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Steel Co. v. Citizens for a Better Env't

Supreme Court of the United States

October 6, 1997, Argued ; March 4, 1998, Decided

No. 96-643

Case Summary

Procedural Posture

Petitioner company sought review of the judgment of the United States Court of Appeals for the Seventh Circuit, holding that respondent association could bring a private enforcement action under the citizen-suit provision of the Emergency Planning and Community Right-to-Know Act of 1986, 42 U.S.C.S. § 11000 et seq., for purely past violations.

Overview

On review, the court held that the requirement that jurisdiction be established as a threshold matter arose from the nature and limits of the judicial power of the United States under U.S. Const. art. III, § 2, and was inflexible and without exception. The court rejected the practice of assuming jurisdiction for the purpose of deciding a case's merits. The association failed to meet the redressability requirement of standing because none of the relief sought served to compensate the association for losses caused by the company's late reporting or to eliminate any effects of that late reporting. The civil penalties authorized under 42 U.S.C.S. § 11045(c) were not payable to the association but rather to the United States Treasury, and psychic satisfaction with the results of a lawsuit was not an acceptable U.S. Const. art. III remedy because it did not redress a cognizable injury. Nor could the association achieve standing by relying on 42 U.S.C.S. § 11046(f), which authorized reimbursement of the costs of bringing suit. Further, the injunctive relief sought to deter future violations was not redress for past infractions and was insufficient for purposes of Article III.

Outcome

The court vacated the judgment and remanded the case with instructions that the complaint be dismissed.

LexisNexis® Headnotes

 

 

Business & Corporate Compliance > ... > Hazardous Wastes & Toxic Substances > Notification of Existence of Hazardous Substances > Community Right to Know & Emergency Planning

HN1  Notification of Existence of Hazardous Substances, Community Right to Know & Emergency Planning

The Emergency Planning and Community Right-to-Know Act of 1986, 42 U.S.C.S. § 11000 et seq., establishes a framework of state, regional and local agencies designed to inform the public about the presence of hazardous and toxic chemicals, and to provide for emergency response in the event of health-threatening release. 42 U.S.C.S. § 11046(a)(1). Central to its operation are reporting requirements compelling users of specified toxic and hazardous chemicals to file annual emergency and hazardous chemical inventory forms and toxic chemical release forms, which contain, inter alia, the name and location of the facility, the name and quantity of the chemical on hand, and, in the case of toxic chemicals, the waste-disposal method employed and the annual quantity released into each environmental medium. 42 U.S.C.S. §§ 11022-11023. The hazardous-chemical inventory forms for any given calendar year are due the following March 1st, and the toxic-chemical release forms the following July 1st. 42 U.S.C.S. §§ 11022(a)(2), 11023(a).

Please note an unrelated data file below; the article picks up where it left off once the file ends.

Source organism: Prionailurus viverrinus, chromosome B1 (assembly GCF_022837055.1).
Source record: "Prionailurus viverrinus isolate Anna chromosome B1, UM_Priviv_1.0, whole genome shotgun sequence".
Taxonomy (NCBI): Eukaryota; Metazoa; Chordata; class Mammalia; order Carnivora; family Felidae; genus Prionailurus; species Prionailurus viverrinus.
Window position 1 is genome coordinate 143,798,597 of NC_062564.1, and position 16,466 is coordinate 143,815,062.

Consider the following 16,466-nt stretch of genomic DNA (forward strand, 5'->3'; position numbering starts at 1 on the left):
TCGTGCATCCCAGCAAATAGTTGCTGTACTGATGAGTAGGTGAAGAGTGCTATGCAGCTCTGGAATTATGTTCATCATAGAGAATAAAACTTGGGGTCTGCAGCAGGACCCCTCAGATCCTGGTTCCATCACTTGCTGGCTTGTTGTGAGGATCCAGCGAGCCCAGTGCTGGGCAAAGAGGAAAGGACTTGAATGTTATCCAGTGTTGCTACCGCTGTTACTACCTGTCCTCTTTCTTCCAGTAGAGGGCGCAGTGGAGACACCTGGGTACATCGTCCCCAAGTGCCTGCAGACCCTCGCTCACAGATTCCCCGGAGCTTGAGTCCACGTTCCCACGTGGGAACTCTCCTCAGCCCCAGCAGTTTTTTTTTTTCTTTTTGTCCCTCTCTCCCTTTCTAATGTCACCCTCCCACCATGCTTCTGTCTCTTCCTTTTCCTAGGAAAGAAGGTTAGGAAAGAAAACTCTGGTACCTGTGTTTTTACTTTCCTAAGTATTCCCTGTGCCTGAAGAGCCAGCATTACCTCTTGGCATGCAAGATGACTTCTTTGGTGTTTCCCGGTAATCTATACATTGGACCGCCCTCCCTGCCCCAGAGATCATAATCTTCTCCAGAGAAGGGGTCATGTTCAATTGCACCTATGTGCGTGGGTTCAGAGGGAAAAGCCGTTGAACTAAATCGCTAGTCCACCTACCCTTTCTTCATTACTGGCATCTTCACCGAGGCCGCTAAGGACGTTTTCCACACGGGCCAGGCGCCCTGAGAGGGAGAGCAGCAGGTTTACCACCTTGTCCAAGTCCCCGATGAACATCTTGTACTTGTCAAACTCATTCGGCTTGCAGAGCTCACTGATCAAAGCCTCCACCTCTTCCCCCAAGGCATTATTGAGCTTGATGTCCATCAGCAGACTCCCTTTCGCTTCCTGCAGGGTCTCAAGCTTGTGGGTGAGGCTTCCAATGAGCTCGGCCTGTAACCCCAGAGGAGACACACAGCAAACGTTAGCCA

Business & Corporate Compliance > ... > Hazardous Wastes & Toxic Substances > Notification of Existence of Hazardous Substances > Community Right to Know & Emergency Planning

HN2  Notification of Existence of Hazardous Substances, Community Right to Know & Emergency Planning

The Environmental Protection Agency has the most powerful enforcement arsenal: it may seek criminal, civil, or administrative penalties under the Emergency Planning and Community Right-to-Know Act of 1986, 42 U.S.C.S. § 11000 et seq. 42 U.S.C.S. § 11045. State and local governments can also seek civil penalties, as well as injunctive relief. 42 U.S.C.S. § 11046(a)(2), (c).

 

Business & Corporate Compliance > ... > Hazardous Wastes & Toxic Substances > Notification of Existence of Hazardous Substances > Community Right to Know & Emergency Planning

Civil Procedure > ... > Pleadings > Complaints > General Overview

Business & Corporate Compliance > ... > Sales of Goods > Title, Creditors & Good Faith Purchasers > General Overview

HN3  Notification of Existence of Hazardous Substances, Community Right to Know & Emergency Planning

The crucial enforcement mechanism of the Emergency Planning and Community Right-to-Know Act of 1986, 42 U.S.C.S. § 11000 et seq., is the citizen-suit provision, 42 U.S.C.S. § 11046(a)(1), which authorizes civil penalties and injunctive relief. 42 U.S.C.S. § 11046(c). This provides that any person may commence a civil action on his own behalf against an owner or operator of a facility for failure, among other things, to complete and submit an inventory form under 42 U.S.C.S. §§ 11022(a), 11023(a). 43 U.S.C.S. § 11046(a)(1). As a prerequisite to bringing such a suit, the plaintiff must, 60 days prior to filing his complaint, give notice to the Administrator of the Environmental Protection Agency, the state in which the alleged violation occurs, and the alleged violator. 42 U.S.C.S. § 11046(d). The citizen suit may not go forward if the administrator has commenced and is diligently pursuing an administrative order or civil action to enforce the requirement concerned or to impose a civil penalty. 42 U.S.C.S. § 11046(e).

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523 U.S. 83 ; 118 S. Ct. 1003 ; 140 L. Ed. 2d 210 ; 1998 U.S. LEXIS 1601 ; 66 U.S.L.W. 4174; 98 Cal. Daily Op. Service 1512; 98 Daily Journal DAR 2102; 28 ELR 20434; 46 ERC (BNA) 1097; 1998 Colo. J. C.A.R. 1025; 11 Fla. L. Weekly Fed. S 369

STEEL COMPANY, AKA CHICAGO STEEL AND PICKLING COMPANY, PETITIONER v. CITIZENS FOR A BETTER ENVIRONMENT

Prior History:  [1]  ON WRIT OF CERTIORARI TO THE UNITED STATES COURT OF APPEALS FOR THE SEVENTH CIRCUIT.

Disposition: 90 F.3d 1237, vacated and remanded.